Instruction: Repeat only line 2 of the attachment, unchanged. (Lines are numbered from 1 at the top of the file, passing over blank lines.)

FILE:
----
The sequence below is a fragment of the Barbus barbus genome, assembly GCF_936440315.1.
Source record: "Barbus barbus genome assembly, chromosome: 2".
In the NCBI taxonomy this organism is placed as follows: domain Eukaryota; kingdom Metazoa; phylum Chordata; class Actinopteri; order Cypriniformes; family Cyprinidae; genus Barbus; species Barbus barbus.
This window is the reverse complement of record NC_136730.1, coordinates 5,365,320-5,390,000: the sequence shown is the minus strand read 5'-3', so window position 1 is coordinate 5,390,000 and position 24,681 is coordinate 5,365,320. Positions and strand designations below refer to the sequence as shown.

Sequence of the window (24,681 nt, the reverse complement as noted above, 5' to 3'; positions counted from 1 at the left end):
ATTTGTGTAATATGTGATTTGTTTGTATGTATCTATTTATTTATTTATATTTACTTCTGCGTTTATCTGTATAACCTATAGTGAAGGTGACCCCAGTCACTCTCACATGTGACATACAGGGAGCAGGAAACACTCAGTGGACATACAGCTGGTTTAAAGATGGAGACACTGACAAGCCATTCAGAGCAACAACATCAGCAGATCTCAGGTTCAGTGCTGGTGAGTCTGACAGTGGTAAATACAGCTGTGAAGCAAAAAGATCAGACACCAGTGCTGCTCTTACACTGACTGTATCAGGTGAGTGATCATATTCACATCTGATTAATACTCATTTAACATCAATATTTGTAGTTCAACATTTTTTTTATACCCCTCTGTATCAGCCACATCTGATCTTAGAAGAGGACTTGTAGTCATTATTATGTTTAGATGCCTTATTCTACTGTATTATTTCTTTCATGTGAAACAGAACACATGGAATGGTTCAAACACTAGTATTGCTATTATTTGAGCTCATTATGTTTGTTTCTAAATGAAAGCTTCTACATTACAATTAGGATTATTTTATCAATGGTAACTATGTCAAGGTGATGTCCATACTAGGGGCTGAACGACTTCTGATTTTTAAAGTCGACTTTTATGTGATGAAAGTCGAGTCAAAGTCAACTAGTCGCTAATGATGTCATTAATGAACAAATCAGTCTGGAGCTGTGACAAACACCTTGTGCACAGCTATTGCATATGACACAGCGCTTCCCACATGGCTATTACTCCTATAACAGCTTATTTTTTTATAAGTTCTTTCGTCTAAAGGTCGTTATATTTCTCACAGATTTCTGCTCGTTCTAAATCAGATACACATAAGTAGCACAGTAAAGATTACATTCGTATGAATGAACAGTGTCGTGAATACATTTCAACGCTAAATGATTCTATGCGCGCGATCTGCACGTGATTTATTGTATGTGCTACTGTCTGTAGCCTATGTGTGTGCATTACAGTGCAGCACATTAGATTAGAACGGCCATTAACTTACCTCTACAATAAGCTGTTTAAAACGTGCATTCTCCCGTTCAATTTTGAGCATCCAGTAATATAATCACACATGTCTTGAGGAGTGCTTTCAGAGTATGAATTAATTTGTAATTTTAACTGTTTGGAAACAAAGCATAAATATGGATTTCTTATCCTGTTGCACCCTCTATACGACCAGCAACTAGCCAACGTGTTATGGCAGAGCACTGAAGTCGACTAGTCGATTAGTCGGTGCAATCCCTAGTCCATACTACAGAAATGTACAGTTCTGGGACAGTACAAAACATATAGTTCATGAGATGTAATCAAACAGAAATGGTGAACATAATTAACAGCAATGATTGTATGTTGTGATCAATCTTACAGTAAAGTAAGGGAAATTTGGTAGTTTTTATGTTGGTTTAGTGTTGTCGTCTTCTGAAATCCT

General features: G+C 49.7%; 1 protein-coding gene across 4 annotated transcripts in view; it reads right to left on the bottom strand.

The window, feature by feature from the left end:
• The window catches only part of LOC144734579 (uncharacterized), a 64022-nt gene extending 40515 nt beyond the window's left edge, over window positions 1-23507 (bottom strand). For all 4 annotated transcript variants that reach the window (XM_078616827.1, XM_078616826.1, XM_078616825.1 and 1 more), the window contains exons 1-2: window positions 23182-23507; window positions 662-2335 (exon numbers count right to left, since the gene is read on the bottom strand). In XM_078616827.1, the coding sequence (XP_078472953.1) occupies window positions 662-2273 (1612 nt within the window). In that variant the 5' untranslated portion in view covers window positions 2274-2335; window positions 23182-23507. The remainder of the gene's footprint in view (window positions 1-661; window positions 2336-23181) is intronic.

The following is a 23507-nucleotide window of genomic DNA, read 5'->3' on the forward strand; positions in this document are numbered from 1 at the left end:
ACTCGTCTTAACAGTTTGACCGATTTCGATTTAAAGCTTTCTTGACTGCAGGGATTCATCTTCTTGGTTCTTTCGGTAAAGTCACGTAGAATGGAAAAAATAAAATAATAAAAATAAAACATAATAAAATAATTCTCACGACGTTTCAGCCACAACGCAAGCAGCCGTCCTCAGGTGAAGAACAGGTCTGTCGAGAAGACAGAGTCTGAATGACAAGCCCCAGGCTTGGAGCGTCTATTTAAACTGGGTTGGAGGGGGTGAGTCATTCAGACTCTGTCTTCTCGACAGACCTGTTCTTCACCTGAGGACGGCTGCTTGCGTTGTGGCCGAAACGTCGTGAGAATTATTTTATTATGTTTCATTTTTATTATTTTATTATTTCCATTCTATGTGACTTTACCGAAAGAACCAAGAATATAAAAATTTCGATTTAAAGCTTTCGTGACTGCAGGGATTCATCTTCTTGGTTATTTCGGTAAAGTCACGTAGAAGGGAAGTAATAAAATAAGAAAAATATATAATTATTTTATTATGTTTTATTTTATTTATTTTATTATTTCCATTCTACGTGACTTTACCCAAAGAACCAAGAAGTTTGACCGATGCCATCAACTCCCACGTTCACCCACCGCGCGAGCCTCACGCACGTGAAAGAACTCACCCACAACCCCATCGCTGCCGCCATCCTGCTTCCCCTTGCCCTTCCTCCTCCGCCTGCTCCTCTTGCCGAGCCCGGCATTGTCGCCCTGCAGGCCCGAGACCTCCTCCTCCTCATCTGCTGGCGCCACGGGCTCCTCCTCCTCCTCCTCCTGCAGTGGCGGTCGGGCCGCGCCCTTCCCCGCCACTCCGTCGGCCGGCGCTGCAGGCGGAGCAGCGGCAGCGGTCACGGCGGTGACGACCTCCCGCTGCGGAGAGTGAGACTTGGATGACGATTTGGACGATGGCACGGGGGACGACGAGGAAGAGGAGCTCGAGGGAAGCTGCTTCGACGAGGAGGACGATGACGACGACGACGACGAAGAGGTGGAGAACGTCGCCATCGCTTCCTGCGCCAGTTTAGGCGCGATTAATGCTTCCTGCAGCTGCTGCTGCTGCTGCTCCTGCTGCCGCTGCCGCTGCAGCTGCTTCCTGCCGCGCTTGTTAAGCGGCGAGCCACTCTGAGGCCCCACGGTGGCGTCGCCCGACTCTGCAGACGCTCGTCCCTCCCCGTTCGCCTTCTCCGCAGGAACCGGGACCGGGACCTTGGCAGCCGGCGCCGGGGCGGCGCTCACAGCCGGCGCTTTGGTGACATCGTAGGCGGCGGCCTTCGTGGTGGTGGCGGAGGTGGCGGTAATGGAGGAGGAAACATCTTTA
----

Source record: "Barbus barbus genome assembly, chromosome: 2".